– I hope Ancelotti stays, even though I think he is culpable for some of what has gone wrong. I just don’t see yet more upheaval as being beneficial in the long run.
– We need to sell Drogba, not because of any inherent fault or weakness in him, but because we now have Torres and lots of other players who can play in a similar fashion (eg Sturridge, even Anelka) – in other words, we can make the team independent of any single player, however good they are. That seems to be ManU’s distinctive strength – and certainly what has enabled them to claim the title this year.
– We need someone to generate spark in the final third (doesn’t every team?). So as my final thought, why don’t we ring up our old boss and say ‘would you accept Drogba plus a large wodge of cash for Kaka?’
Significantly fewer films this last month – partly due to general busyness, aka Easter, partly because I’ve been playing Dragon Age: Origins, which is remarkable (and thanks to blog-reader The Observer for recommending it, if memory serves me right) – it is due a long post of its own, once I have properly grokked it.
Silent Hill 3/5 had its moments
Secretariat 3/5 good family stuff
Piranha 2/5 Oh Elizabeth Shue, what has become of you?
Port of Call: New Orleans 3/5 I might have missed the point of this one
The Sorceror’s Apprentice 4/5 above average
Source Code 4/5 very interesting sf
Thor 4/5 right up my street 🙂
A moderately interesting article from George Monbiot arguing that “The problem we face is not that we have too little fossil fuel, but too much. As oil declines, economies will switch to tar sands, shale gas and coal….”
This is daft, on several levels. Monbiot ignores:
– the problem of EROEI, meaning that substituting in tar sands and shale gas etc delivers less net energy than light, sweet oil;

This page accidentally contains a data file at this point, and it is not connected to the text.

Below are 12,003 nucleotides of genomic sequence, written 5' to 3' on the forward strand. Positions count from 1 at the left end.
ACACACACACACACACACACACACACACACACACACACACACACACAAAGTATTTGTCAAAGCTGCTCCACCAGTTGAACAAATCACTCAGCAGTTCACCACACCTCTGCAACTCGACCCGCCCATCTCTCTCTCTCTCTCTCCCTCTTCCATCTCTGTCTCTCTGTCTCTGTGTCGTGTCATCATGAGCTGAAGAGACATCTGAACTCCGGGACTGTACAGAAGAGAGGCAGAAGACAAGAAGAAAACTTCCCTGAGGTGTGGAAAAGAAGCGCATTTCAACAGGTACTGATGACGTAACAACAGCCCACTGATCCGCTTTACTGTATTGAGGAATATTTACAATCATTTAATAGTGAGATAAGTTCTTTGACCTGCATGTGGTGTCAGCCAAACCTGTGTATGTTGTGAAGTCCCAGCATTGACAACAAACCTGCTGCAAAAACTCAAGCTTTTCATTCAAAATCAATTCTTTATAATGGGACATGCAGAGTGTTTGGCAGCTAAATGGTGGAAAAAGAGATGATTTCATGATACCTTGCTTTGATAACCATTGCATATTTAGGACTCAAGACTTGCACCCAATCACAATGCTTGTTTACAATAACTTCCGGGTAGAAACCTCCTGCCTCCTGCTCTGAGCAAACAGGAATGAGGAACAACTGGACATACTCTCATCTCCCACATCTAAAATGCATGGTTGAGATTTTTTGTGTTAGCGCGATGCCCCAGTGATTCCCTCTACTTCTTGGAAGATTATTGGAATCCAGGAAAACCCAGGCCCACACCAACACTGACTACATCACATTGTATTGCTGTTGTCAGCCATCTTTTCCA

– the problem of infrastructure – all the existing petrol stations, internal combustion engines and (to a lesser extent) highways that are geared around the easy availability of light, sweet oil, which can’t be rapidly altered;
– the financial meltdown, making long-term finance much more problematic;
– the export-land problem, meaning that exports of oil will decline much more rapidly than production;
– he assumes that the further alternatives he mentions are technologically, politically and financially feasible within a fairly short time-frame;
– he ignores the political melt-down and wars that will be sparked by the inequitable division of resources;
and so on.
I agree that poor people will chop down trees if they have nothing else to go on. Sadly, we’re all going to end up with ‘nothing else to go on’ – in a sense, the future of the environment depends upon how quickly men kill other men as compared to how quickly men kill the trees and the fish.
It’s a very weird feeling to have given lectures describing all these consequences several years ago (insights not original to me, for the most part), and to watch things now taking place in the way expected, and to still have people denying the situation. This is why our civilisation is breaking down – it’s still too insulated from reality.
Osama Bin Laden is dead, and there seems to be rejoicing at that fact, a sort of ‘ha, he got what was coming to him!’ I can understand the idea that this is not Christian – the rejoicing in the death of any human being seems incompatible with Christianity. Yet I don’t see an incompatibility between accepting that and also accepting that the death of OBL was something to be pursued. It ties in with the wider pacifism/ Christendom arguments, on which topic I am someone who accepts the theology of ‘just war’ (and accept that this is a language that has often been abused to justify the unjustifiable). The core issue, for me, is about how to live in a fallen world. I accept the need for some to witness to the higher truth of pacifism as a specific calling (eg the Quakers), but for the general order of humanity I don’t see a problem in accepting violence, in specific contexts, as a lesser sin than the alternative. In a fallen world there are situations where no right choice is possible, as with Sophie’s Choice. As my ethics tutor at university so memorably put it ‘Hitler had to be stopped’. Quite so. Grim satisfaction seems the appropriate response.
The most important thing for a Christian, as I see it, is not to become persuaded of ‘righteous violence’, in other words, to still see the resort to violence as sin and in need of forgiveness and redemption. The tightrope might appear absurd, but it really is possible to walk on it.